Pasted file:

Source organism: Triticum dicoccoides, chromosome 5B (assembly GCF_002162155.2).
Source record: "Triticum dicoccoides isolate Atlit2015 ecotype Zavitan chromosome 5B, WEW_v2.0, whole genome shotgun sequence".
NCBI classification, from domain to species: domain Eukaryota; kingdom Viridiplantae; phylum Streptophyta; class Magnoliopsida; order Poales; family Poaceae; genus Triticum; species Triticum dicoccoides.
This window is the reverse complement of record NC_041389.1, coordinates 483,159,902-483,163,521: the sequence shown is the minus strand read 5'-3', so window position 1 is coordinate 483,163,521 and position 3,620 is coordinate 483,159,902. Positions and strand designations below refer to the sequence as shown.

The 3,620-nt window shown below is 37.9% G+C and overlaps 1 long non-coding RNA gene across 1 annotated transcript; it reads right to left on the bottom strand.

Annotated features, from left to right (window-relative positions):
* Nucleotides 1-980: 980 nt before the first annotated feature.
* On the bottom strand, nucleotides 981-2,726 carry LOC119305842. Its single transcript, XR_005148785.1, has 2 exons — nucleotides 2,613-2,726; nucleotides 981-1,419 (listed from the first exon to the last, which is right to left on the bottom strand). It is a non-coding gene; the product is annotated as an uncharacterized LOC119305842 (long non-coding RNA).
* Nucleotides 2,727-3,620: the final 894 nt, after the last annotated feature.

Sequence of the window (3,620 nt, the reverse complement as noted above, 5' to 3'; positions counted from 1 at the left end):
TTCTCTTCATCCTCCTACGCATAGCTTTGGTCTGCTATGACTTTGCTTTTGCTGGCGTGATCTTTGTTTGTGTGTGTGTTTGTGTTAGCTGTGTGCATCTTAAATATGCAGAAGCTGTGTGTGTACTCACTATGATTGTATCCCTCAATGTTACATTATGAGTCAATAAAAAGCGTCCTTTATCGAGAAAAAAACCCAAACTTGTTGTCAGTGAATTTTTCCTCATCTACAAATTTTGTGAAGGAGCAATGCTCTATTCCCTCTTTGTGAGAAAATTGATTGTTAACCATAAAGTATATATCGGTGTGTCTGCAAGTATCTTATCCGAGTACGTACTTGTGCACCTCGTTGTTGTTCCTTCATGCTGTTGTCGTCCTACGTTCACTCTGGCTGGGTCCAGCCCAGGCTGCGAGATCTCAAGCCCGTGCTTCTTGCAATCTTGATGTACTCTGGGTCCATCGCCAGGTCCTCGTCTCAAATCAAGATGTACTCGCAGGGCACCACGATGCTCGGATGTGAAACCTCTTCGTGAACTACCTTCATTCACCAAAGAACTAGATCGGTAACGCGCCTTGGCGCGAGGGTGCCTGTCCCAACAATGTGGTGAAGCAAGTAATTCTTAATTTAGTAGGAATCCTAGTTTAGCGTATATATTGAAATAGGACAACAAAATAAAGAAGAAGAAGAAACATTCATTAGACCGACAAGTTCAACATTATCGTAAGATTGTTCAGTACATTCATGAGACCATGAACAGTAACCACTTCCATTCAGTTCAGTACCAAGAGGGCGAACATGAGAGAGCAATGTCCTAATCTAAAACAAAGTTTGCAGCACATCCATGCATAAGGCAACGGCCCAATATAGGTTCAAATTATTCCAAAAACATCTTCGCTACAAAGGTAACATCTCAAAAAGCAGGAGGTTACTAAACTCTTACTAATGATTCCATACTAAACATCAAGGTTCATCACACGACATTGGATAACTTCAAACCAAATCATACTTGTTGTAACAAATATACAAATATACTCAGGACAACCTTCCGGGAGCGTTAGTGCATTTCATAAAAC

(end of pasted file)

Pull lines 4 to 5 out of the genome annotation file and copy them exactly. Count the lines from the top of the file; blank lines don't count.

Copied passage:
This window is the reverse complement of record NC_041389.1, coordinates 483,159,902-483,163,521: the sequence shown is the minus strand read 5'-3', so window position 1 is coordinate 483,163,521 and position 3,620 is coordinate 483,159,902. Positions and strand designations below refer to the sequence as shown.

The 3,620-nt window shown below is 37.9% G+C and overlaps 1 long non-coding RNA gene across 1 annotated transcript; it reads right to left on the bottom strand.